Once the court has determined that the fair value materially exceeds the amount which the corporation has offered for the shares, it may then, in its discretion, award what it may determine to be reasonable compensation by way of expert fees and attorney’s fees, but it may not award only expert fees and not attorney’s fees if the shareholder has employed both an expert and an attorney in the proceeding. The trial court abused its discretion, or committed error, when it refused to award reasonable fees for legal counsel, having awarded all court costs, including experts’ fees, to appellants.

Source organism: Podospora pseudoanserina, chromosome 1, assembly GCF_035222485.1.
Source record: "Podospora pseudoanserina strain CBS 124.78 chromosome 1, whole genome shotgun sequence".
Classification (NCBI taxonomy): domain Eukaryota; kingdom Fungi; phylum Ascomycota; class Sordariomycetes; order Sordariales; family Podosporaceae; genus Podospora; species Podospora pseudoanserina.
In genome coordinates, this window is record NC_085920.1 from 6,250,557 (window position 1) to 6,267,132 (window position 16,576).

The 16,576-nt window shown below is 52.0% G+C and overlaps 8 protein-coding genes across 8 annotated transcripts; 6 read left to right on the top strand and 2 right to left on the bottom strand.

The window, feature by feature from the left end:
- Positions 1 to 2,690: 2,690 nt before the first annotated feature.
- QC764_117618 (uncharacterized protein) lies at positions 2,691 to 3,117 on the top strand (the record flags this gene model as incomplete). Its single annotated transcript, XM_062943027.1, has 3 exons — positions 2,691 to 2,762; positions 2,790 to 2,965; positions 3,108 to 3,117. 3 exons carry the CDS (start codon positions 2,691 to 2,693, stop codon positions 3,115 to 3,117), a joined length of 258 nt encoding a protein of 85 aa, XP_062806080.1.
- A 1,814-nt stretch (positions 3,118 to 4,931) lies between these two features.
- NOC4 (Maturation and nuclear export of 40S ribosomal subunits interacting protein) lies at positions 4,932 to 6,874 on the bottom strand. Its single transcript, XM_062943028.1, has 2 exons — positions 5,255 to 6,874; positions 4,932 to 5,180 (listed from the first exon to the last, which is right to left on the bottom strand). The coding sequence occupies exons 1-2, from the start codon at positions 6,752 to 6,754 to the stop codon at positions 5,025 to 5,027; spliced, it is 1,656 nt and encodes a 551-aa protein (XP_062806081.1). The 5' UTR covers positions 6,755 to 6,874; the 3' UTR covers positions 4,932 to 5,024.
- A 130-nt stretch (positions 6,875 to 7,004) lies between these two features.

The judgment of the trial court is affirmed, except for the refusal to award attorneys’ fees. Accordingly, we remand this case to the trial court for the sole purpose of awarding attorneys’ fees to appellants, in accordance with § 51-28-4 (G), supra.

Costs of this appeal shall be borne equally, one-half to be assessed against the appellants and one-half against the appellee.

It is so ordered.

McMANUS, and OMAN, JJ., concur.